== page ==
Herbs are the basis of some modern drugs: for example, quinine came from cinchona bark, digitalis from the foxglove, and aspirin from willow bark. Today, an estimated 25% of all pharmaceuticals still come directly from plants.
Herbs have been used as remedies over many hundreds of years. By their very nature, herbs are complex, each one comprising tens if not hundreds of individual chemical compounds, so identifying the active components is not a simple matter.
Herbs are classed as dietary or nutritional supplements. Manufacturers cannot say their product will cure a disease, or alleviate symptoms and therefore the labels on herbs make no claims of specific health benefits.
In general, herbs are less potent than drugs. Herbs have few side effects but this does not mean you can take them freely and without care. Many people mistakenly assume that because they are natural they are harmless. High doses taken for a long time can cause problems, and some cause allergic reactions or other symptoms. Herbs have the potential to be very effective, but they need to be used responsibly.
Quality and potency
The quality of herbal remedies varies, depending on a number of factors. Their growing season, the climate, soil conditions, whether they are organic or farmed, when they are harvested, storage conditions, length of storage and so on, all make a difference to their quality. This means that the potency of the product will not be as precise as a man-made drug.
Some herbs interact with drugs, other herbs and foods; for example, garlic and ginkgo may increase the side effects of blood-thinning drugs; Echinacea may counteract immunosuppressive drugs; Siberian ginseng may increase the effects of antibiotics and valerian may increase the effects of other sedatives.
Herbs may be called "specifics" or "tonics". A specific targets a particular symptom, such as valerian taken for insomnia. They are usually taken only for short times or when the symptoms occur.
A tonic works on the whole body or organ: ginseng slowly strengthens the immune system. Tonics are taken long-term, sometimes with breaks. Some herbs have both specific and tonic properties.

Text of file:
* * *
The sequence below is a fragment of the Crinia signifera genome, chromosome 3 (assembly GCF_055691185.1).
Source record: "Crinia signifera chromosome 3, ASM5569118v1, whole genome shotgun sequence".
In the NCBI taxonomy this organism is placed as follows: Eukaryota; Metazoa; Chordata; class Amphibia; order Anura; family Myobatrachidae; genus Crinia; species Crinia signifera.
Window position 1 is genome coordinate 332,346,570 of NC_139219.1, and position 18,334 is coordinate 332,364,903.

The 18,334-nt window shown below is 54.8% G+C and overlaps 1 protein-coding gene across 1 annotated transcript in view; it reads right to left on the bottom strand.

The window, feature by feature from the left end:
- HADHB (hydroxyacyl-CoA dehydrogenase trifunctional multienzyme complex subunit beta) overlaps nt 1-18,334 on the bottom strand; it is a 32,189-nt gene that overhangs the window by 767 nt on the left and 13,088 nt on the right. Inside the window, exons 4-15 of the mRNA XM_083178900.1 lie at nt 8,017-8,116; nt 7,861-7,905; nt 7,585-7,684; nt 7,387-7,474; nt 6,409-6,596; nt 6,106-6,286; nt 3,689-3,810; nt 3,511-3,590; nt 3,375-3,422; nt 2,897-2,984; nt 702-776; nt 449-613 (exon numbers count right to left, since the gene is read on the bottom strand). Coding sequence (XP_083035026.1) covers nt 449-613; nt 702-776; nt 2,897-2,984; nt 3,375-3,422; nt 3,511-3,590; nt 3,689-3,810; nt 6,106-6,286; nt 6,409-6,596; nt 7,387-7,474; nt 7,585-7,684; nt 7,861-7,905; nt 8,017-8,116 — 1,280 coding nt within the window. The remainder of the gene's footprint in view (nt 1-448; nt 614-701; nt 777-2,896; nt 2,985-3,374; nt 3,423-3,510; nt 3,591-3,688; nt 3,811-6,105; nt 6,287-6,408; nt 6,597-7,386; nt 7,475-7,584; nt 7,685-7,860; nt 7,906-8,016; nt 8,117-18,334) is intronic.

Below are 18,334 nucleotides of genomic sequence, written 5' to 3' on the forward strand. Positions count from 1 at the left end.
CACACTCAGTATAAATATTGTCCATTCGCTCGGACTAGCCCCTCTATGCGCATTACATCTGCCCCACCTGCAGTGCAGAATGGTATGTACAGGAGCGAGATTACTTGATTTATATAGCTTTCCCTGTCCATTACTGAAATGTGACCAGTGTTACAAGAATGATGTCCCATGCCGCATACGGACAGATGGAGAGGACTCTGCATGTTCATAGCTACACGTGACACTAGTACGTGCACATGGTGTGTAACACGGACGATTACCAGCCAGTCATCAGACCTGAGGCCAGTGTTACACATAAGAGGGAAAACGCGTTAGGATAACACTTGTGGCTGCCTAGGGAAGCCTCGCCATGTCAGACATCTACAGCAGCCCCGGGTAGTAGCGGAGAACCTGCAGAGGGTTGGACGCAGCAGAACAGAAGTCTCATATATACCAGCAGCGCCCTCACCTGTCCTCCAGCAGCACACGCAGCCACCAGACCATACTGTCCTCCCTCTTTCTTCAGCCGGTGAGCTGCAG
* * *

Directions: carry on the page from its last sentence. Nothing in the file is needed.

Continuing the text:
Most herbal remedies are sold as capsules or tablets containing dried herbs or standardised extracts. Dried plants can lose potency more quickly and you might have to take several capsules to make one effective dose. Extracts are made by soaking the herb in alcohol to extract the chemical components from the plant.
Some products give their strength as a standardised extract of the active ingredients, for example: Bilberry with 25% anthocyanocides, Garlic with 5.4mg of allicin, and Ginkgo biloba with 24% ginkgo flavone glycosides.
As well as the range of single herbs, there are many combination products available. Single herbs have the advantage that you can choose the ones that may be right for your symptoms and identify any that cause side effects or allergic reactions.
Combination products can be convenient and may be cheaper, but you may not have all the information you need about them to make an informed choice. For instance, is there enough of each herb to have the desired effect? Or does it contain a herb you don't really need? Some products combine the significant actions of each herb at a lower dose.
Taking herbs safely
- Be well informed - find out about the herbs you plan to take. Don't just follow a friend's advice unless they have some experience or particular knowledge about herbs.
- Follow the directions on the label.
- Some herbs take several weeks to have positive effects. Make sure you know what to expect and how long to take them for.
- Start with the lowest dose and watch for side effects such as rashes, nausea or headaches. If you have side effects stop taking the herb immediately.
- People over 65 become more sensitive to medicines and so need to stick to lower doses.
- If you are already taking prescription medicines you should consult your doctor or a suitable health professional before taking herbs.
- Compare products by looking at the amount of active ingredients in each one; note the number of capsules you need to take per day, and the cost.
- Buy a quality product from a reputable source. Good products have clear expiry dates, batch numbers and manufacturer contact details in case of a problem or query.
How to choose herbal remedies
These herbs are believed to have the following properties:
- Ginseng - general tonic, may boost energy
- Bilberry - may improve circulation, repairs veins
- Garlic - lowers cholesterol, may help prevent cancer
- Gingko biloba - antioxidant, may improve circulation and memory
- Green tea - antioxidant and tonic
- Milk thistle - may repair liver cells
- Turmeric - antioxidant
It is believed these herbs may help prevent the following conditions:
- Bilberry - hardening of the arteries, poor night vision
- Cranberry - urinary tract infections
- Evening primrose oil - omega-3 deficiencies
- Feverfew - migraines
- Garlic - hardening of the arteries, high cholesterol, high blood pressure
- Ginkgo biloba - memory loss, tinnitus, macular degeneration
- Milk thistle - liver problems
- Saw palmetto - prostate enlargement
- St John's wort - mild depression
Click here for the A-Z of herbal remedies.